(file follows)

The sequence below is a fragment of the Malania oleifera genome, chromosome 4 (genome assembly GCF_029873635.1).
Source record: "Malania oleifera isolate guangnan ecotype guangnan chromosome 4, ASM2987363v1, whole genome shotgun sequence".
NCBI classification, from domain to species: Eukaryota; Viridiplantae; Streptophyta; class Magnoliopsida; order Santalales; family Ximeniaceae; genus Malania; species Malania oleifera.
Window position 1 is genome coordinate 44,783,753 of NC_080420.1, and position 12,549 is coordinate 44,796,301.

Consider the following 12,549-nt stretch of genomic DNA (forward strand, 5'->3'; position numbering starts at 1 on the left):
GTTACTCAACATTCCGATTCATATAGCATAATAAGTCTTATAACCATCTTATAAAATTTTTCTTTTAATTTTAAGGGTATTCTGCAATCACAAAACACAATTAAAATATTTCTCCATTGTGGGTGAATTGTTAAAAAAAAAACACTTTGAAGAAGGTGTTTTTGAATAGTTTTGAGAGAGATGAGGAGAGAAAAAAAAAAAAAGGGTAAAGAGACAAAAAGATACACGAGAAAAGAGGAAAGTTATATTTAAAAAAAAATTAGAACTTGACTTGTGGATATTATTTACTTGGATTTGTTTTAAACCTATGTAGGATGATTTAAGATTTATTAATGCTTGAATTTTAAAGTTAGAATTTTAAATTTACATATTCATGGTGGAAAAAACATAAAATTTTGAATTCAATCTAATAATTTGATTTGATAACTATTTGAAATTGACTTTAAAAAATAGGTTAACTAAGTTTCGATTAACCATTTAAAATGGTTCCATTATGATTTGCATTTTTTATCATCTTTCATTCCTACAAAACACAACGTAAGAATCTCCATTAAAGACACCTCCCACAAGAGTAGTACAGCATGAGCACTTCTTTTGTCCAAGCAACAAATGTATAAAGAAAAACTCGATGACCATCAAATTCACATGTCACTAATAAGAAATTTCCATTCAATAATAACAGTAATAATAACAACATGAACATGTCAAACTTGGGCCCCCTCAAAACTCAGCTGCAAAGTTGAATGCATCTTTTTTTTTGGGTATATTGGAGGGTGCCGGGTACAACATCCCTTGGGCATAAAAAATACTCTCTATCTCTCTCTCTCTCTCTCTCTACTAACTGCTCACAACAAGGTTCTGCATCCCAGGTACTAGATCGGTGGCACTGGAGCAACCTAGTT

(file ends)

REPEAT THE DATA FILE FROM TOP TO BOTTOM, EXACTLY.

The sequence below is a fragment of the Malania oleifera genome, chromosome 4 (genome assembly GCF_029873635.1).
Source record: "Malania oleifera isolate guangnan ecotype guangnan chromosome 4, ASM2987363v1, whole genome shotgun sequence".
NCBI classification, from domain to species: Eukaryota; Viridiplantae; Streptophyta; class Magnoliopsida; order Santalales; family Ximeniaceae; genus Malania; species Malania oleifera.
Window position 1 is genome coordinate 44,783,753 of NC_080420.1, and position 12,549 is coordinate 44,796,301.

Consider the following 12,549-nt stretch of genomic DNA (forward strand, 5'->3'; position numbering starts at 1 on the left):
GTTACTCAACATTCCGATTCATATAGCATAATAAGTCTTATAACCATCTTATAAAATTTTTCTTTTAATTTTAAGGGTATTCTGCAATCACAAAACACAATTAAAATATTTCTCCATTGTGGGTGAATTGTTAAAAAAAAAACACTTTGAAGAAGGTGTTTTTGAATAGTTTTGAGAGAGATGAGGAGAGAAAAAAAAAAAAAGGGTAAAGAGACAAAAAGATACACGAGAAAAGAGGAAAGTTATATTTAAAAAAAAATTAGAACTTGACTTGTGGATATTATTTACTTGGATTTGTTTTAAACCTATGTAGGATGATTTAAGATTTATTAATGCTTGAATTTTAAAGTTAGAATTTTAAATTTACATATTCATGGTGGAAAAAACATAAAATTTTGAATTCAATCTAATAATTTGATTTGATAACTATTTGAAATTGACTTTAAAAAATAGGTTAACTAAGTTTCGATTAACCATTTAAAATGGTTCCATTATGATTTGCATTTTTTATCATCTTTCATTCCTACAAAACACAACGTAAGAATCTCCATTAAAGACACCTCCCACAAGAGTAGTACAGCATGAGCACTTCTTTTGTCCAAGCAACAAATGTATAAAGAAAAACTCGATGACCATCAAATTCACATGTCACTAATAAGAAATTTCCATTCAATAATAACAGTAATAATAACAACATGAACATGTCAAACTTGGGCCCCCTCAAAACTCAGCTGCAAAGTTGAATGCATCTTTTTTTTTGGGTATATTGGAGGGTGCCGGGTACAACATCCCTTGGGCATAAAAAATACTCTCTATCTCTCTCTCTCTCTCTCTCTACTAACTGCTCACAACAAGGTTCTGCATCCCAGGTACTAGATCGGTGGCACTGGAGCAACCTAGTT